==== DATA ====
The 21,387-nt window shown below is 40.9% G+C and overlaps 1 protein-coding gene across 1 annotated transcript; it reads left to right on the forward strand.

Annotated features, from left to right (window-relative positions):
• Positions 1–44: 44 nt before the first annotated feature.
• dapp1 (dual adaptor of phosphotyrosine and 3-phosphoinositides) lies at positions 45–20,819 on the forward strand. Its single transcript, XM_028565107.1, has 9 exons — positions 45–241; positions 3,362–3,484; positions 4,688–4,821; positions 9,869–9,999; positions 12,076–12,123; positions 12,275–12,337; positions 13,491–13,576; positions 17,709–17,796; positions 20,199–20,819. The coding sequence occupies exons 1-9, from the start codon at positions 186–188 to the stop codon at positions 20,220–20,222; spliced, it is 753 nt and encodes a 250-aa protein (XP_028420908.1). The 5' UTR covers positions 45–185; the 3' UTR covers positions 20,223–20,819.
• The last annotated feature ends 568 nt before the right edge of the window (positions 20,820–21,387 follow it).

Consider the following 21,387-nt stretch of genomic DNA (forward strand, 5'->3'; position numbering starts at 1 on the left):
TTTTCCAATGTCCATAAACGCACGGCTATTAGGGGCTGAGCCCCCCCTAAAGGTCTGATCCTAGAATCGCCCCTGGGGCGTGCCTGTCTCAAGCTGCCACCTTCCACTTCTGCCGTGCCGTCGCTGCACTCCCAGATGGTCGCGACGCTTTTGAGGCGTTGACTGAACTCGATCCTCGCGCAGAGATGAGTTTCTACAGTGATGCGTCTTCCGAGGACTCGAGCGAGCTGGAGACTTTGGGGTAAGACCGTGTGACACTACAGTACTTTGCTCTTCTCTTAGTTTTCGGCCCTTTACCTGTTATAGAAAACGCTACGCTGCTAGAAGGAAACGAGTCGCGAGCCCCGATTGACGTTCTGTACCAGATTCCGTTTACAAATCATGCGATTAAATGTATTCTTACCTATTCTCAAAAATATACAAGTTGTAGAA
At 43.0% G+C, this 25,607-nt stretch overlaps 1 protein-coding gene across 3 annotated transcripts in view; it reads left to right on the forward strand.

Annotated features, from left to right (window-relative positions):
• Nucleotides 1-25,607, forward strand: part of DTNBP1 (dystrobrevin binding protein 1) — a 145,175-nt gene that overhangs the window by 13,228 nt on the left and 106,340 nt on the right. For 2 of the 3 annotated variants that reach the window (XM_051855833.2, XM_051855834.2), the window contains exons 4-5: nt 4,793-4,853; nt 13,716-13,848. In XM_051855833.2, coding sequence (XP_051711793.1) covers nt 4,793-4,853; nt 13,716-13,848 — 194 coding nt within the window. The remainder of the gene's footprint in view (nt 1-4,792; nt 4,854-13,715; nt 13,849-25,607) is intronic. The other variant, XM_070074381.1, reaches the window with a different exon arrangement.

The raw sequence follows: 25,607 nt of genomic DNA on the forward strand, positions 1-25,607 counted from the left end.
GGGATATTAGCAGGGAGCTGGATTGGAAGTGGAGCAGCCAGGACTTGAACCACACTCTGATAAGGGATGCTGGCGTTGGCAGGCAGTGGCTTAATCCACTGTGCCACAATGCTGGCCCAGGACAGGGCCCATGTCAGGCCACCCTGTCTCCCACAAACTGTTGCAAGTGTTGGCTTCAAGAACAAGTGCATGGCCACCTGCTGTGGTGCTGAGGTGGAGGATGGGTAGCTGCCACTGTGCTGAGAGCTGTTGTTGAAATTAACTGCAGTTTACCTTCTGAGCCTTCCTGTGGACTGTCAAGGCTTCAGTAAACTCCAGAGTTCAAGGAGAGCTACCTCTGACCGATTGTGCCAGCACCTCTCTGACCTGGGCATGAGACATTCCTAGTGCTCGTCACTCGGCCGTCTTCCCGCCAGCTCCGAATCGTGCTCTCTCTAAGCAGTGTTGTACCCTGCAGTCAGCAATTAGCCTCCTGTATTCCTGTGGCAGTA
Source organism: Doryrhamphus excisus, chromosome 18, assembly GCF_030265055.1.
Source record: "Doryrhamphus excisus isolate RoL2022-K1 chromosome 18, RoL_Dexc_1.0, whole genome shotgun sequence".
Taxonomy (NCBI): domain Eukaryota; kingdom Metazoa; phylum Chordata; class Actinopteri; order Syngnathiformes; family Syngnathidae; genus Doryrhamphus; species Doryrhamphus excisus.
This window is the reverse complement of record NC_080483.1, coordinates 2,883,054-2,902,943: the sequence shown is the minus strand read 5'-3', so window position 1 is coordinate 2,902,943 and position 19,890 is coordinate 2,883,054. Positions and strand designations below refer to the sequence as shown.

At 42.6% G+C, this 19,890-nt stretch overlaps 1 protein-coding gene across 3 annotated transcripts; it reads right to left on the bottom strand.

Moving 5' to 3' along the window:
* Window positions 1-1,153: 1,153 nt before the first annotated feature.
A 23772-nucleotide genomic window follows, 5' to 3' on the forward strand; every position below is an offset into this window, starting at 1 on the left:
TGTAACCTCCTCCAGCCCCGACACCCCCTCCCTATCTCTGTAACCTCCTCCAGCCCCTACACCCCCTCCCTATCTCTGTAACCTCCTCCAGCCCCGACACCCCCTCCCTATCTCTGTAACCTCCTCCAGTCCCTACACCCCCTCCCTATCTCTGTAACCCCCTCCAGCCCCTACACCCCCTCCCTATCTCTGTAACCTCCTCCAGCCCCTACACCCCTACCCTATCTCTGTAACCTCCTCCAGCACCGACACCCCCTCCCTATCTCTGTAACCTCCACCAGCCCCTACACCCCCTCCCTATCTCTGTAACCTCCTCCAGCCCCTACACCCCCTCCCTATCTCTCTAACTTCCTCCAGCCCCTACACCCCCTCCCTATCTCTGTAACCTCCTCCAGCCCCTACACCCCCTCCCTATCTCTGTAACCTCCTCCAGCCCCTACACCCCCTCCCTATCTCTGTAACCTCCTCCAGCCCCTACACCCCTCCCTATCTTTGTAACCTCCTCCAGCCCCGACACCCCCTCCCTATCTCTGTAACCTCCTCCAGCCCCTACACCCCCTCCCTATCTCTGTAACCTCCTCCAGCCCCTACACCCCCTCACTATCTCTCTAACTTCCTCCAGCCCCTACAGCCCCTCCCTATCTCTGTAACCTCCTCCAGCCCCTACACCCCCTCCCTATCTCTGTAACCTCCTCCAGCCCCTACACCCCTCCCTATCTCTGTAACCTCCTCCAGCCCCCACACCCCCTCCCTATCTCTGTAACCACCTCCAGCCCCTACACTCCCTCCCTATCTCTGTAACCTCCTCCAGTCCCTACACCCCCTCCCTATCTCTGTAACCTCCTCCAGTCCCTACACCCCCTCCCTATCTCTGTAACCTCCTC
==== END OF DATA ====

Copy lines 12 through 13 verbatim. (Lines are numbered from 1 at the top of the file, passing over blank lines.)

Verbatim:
GGGATATTAGCAGGGAGCTGGATTGGAAGTGGAGCAGCCAGGACTTGAACCACACTCTGATAAGGGATGCTGGCGTTGGCAGGCAGTGGCTTAATCCACTGTGCCACAATGCTGGCCCAGGACAGGGCCCATGTCAGGCCACCCTGTCTCCCACAAACTGTTGCAAGTGTTGGCTTCAAGAACAAGTGCATGGCCACCTGCTGTGGTGCTGAGGTGGAGGATGGGTAGCTGCCACTGTGCTGAGAGCTGTTGTTGAAATTAACTGCAGTTTACCTTCTGAGCCTTCCTGTGGACTGTCAAGGCTTCAGTAAACTCCAGAGTTCAAGGAGAGCTACCTCTGACCGATTGTGCCAGCACCTCTCTGACCTGGGCATGAGACATTCCTAGTGCTCGTCACTCGGCCGTCTTCCCGCCAGCTCCGAATCGTGCTCTCTCTAAGCAGTGTTGTACCCTGCAGTCAGCAATTAGCCTCCTGTATTCCTGTGGCAGTA
Source organism: Doryrhamphus excisus, chromosome 18, assembly GCF_030265055.1.